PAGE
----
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White Sox swept by Angels, losing streak reaches five

Albert Pujols congratulates Kendrys Morales who hit two-run home run sixth inning. | Mark J. Terrill~AP

Albert Pujols congratulates Kendrys Morales, who hit a two-run home run in the sixth inning. | Mark J. Terrill~AP

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Updated: November 15, 2012 9:38PM

ANAHEIM, Calif. — Swept away in California and hoping desperately to rediscover enough offense to get them through the last 10 games of the season, the run-starved White Sox returned home Sunday night for the purpose of winning the American League Central.

While the Sox know they’ll have to do an about-face this week to make it relevant — even if the Detroit Tigers refuse to take charge of the division as they have all season — it has seemed likely for weeks now that the AL Central will be decided the last three days of the season when the Sox play in Cleveland next week.

The Sox lost their fifth game in a row, a 4-1 setback to Angels ace Jered Weaver (19-4), who, after escaping a bases-loaded jam in the first inning, did not give up a run until the seventh. The run was the Sox’ eighth during the five-game offensive collapse.

Gavin Floyd (10-11) was brilliant through five innings, striking out eight and walking one in that span, before the Angels broke out in the sixth. After Floyd retired Chris Iannetta to open the inning, he walked Mike Trout to get the inning started. Moments later, Albert Pujols hit a two-run double, and Kendrys Morales followed Pujols with a two-run homer.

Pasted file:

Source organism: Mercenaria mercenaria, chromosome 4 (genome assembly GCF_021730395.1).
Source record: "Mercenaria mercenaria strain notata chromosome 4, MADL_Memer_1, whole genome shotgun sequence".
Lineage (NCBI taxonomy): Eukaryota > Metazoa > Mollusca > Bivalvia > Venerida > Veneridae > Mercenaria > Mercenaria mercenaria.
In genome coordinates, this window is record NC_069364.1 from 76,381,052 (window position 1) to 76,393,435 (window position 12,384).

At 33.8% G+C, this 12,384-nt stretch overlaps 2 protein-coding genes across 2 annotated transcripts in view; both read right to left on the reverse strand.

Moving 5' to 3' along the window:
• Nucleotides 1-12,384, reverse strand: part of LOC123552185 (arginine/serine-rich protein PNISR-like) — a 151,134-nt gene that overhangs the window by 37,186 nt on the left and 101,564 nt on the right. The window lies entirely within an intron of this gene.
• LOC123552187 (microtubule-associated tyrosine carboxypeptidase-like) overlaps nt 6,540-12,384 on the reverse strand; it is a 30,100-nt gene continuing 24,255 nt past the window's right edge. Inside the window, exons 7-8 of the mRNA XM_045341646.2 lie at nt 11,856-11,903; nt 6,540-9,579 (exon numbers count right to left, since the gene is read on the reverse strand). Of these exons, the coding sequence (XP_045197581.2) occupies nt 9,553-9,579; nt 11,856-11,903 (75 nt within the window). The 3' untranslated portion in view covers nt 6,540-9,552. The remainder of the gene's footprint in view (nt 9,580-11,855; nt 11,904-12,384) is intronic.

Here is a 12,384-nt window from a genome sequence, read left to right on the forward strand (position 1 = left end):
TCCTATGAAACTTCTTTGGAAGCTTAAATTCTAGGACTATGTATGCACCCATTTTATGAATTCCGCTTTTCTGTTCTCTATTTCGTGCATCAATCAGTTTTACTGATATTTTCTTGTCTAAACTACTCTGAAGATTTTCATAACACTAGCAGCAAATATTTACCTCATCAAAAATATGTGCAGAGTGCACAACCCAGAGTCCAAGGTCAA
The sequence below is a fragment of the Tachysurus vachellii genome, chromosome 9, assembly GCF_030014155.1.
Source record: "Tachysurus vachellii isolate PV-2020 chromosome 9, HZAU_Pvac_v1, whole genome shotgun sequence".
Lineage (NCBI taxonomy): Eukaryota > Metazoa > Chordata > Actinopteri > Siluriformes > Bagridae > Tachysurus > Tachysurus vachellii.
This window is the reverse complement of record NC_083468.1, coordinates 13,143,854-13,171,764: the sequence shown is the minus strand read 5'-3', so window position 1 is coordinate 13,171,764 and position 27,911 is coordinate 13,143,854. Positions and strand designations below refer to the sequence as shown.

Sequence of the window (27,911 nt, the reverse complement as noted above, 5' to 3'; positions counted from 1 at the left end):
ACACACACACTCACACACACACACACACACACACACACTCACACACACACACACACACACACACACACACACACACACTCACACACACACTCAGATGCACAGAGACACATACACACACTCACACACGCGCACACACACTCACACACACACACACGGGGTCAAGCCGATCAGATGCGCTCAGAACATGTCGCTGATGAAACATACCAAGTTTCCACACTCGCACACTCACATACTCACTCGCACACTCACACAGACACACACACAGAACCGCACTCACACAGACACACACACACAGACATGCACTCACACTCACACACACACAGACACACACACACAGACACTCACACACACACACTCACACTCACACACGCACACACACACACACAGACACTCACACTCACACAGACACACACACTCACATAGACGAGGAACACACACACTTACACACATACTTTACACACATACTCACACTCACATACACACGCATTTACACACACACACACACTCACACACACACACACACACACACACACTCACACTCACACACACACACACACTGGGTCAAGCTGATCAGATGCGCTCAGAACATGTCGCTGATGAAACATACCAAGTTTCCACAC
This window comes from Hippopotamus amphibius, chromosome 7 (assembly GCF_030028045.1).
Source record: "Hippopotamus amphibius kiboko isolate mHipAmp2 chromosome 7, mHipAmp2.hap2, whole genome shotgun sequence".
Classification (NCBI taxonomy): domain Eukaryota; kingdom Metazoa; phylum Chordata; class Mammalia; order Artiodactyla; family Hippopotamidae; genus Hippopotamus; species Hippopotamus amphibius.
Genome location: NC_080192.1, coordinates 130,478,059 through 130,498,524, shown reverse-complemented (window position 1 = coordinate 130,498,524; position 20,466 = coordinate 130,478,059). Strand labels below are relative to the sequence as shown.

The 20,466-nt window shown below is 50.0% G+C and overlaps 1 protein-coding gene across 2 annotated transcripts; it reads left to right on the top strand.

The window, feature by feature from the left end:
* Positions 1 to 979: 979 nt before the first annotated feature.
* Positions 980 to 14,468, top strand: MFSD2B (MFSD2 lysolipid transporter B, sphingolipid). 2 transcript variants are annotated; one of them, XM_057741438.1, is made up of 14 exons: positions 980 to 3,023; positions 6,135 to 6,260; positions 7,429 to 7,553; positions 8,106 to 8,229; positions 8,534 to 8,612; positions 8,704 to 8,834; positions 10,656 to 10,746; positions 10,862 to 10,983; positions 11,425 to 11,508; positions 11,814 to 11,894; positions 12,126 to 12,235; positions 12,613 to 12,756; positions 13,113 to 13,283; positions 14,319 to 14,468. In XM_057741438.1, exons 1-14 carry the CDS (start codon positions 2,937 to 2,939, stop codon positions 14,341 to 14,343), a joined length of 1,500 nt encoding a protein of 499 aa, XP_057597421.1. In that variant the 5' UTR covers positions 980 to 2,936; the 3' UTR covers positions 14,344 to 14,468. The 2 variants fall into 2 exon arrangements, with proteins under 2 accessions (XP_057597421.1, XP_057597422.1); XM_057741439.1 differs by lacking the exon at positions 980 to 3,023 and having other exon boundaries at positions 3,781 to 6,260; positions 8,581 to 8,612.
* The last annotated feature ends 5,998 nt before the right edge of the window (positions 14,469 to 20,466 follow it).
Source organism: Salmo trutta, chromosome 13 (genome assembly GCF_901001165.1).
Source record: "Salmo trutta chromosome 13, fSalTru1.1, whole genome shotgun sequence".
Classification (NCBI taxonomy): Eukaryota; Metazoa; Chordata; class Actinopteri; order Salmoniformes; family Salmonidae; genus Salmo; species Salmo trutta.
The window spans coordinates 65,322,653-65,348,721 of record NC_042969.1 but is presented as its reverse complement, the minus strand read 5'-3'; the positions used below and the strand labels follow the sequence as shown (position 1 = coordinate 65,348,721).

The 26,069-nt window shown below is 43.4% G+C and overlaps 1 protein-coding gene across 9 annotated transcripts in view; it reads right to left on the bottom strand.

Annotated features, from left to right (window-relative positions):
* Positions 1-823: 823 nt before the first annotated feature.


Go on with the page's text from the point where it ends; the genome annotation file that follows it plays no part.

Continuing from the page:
“We have to find a way to play better, pitch better, hit better, score runs, play defense,’’ catcher A.J. Pierzynski said. “Moral victories [such as Floyd’s five dominant innings], they don’t matter. Bottom line is we have to win games. We didn’t match them pitch for pitch.’’

In keeping with the “I got it, no you take it” theme of the Central race, the Tigers lost 10-4 to the last-place Minnesota Twins in the first game of a day-night doubleheader in Detroit, assuring the Sox of no worse than a tie by the time they got home. The Sox have been in first place since July 24 but have led by no more than 3½ games.

It might be hard to imagine the Sox in first place in a tight race after losing five in a row, but that’s how it is.

“For a long time we’ve known we’ve been playing to the effect it’s going to go down to the last week or three days of the season, so we’re mentally prepared for that,’’ team captain Paul Konerko said.

The Sox’ seven-game homestand begins against the Indians, whom they have not played since May 27 at U.S. Cellular Field. The Sox are 8-4 against the Tribe, have outscored them 85-54 and have won the last five games. The pitching-rich Tampa Bay Rays (83-70) come to town for four games starting Thursday.

With ace Chris Sale starting Monday, the Sox are in good hands. Sale is 2-0 with a 1.42 ERA against the Indians (63-90) as a starter, and he’s 8-0 with a 1.20 ERA over his last eight home starts.

The Tigers host the Royals for four games starting Monday before finishing on the road at Minnesota for three games and Kansas City for three. The Tigers are 7-4 against the Royals but were swept by K.C. in three one-run games in their last series Aug. 28-30.

The Sox will be happy to be home, where they are 43-31.

“I don’t think anyone is quite panicking,’’ Konerko said. ‘‘You start panicking, and you get out of your comfort zone. That’s what we don’t want to do. Just be prepared.

“Right now it’s, ‘Let’s get out of here, get home, and a change of scenery can’t do us any worse.’ So it’s get home. Everyone is playing hard and going about it the right way, and there’s nothing wrong except the lack of results and the wins.

‘‘Everything is just not happening. We just have to keep battling and keep fighting.’’

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